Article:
UK print media advertising will suffer the most in 2017
Total media advertising spending in the UK is expected to increase by 3.2% in 2017, but newspapers, magazines and direct mail are not expected to contribute to that increase, according to the latest forecast from the UK. Advertising Association (AA) – United Kingdom and Warc.
Ad spend among national and regional newspaper brands is expected to fall 7.9% and 8.6%, respectively, even as digital ad spend increases 2.2% for national news brands and 3. 8% for regional news brands.
Magazine brands will also suffer, with an overall slowdown in advertising sales of 5.1%, despite an expected 3.6% increase in advertising spend for digital magazines. Meanwhile, direct mail advertising will decrease 7.8%.
All in all, the decline in print media fortunes in 2017 will slow down somewhat compared to previous years. Still, for the most part, it will be the last in a series of years of declining ad spend, according to figures from AA and Warc.
In comparison, other traditional media (TV, Radio, Out of Home (OOH), and Cinema) are expected to generate higher ad spend from marketers this year, with growth rates ranging from 1.6% to 2.4%. For television and radio in particular, digital advertising will be particularly strong.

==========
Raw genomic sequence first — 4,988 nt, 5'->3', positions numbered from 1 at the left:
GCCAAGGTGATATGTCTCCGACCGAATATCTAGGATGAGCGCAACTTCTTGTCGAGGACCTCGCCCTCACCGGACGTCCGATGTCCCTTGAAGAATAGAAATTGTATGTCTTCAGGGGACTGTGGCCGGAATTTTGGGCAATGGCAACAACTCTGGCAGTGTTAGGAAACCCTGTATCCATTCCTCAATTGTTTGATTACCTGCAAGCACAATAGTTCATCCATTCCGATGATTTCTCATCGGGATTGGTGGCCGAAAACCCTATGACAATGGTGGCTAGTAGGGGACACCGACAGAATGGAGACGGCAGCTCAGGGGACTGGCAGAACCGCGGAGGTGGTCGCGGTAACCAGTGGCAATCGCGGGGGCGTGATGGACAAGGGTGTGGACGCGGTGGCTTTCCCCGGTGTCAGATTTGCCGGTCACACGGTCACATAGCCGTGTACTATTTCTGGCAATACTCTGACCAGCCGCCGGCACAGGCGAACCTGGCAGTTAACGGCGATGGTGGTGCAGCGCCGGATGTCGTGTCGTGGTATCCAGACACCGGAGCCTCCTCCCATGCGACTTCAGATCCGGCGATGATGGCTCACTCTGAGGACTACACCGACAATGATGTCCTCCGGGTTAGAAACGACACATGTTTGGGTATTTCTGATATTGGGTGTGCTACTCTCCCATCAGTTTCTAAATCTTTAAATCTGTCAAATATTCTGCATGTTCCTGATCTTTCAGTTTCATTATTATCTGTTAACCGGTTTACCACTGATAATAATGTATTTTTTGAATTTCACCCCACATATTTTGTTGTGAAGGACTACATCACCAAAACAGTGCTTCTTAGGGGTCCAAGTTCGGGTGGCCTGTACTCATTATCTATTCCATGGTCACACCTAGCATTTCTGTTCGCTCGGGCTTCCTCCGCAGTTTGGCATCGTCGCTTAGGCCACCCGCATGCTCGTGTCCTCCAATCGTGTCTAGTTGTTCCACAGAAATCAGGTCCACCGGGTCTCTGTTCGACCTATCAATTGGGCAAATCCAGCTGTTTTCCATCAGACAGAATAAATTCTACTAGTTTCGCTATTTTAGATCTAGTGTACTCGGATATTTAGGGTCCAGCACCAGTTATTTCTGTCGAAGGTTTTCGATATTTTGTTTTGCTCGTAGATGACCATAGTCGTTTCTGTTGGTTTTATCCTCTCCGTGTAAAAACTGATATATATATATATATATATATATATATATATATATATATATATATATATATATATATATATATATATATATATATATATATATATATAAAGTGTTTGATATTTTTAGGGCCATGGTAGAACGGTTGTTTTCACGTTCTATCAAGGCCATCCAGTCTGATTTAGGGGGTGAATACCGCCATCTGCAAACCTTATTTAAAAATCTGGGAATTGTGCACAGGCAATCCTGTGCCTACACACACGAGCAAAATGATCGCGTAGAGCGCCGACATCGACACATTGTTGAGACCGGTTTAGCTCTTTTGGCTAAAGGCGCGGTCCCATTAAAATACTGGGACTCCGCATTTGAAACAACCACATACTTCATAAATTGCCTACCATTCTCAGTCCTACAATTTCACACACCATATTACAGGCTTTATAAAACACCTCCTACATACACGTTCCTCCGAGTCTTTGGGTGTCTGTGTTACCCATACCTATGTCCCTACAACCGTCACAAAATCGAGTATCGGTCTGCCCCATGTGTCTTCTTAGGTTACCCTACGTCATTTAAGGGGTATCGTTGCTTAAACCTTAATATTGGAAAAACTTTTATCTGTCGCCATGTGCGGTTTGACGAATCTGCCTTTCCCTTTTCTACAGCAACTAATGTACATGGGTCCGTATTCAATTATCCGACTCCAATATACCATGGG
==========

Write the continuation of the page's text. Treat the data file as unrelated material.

AA and Warc predict that radio will see a 20.0% jump in digital ad spend, and on the television front, video on demand (VOD) from broadcasters will grow 12.4%.
Digital advertising in the UK as a whole, including contributions from digital segments of traditional media, is expected to grow 9.5% this year, driven by a 26.0% increase in mobile ad spend.
This overall increase reflects the continued adjustment of UK advertisers to changing media consumption habits in the country. eMarketer expects the print media‘s disproportionate share of UK advertising spending, compared to the amount of time UK adults spend with such media, to continue to decline. The shares of non-digital TV and radio in total advertising expenditure in the UK will also fall, coinciding with a decline in the shares of time spent on these types of media.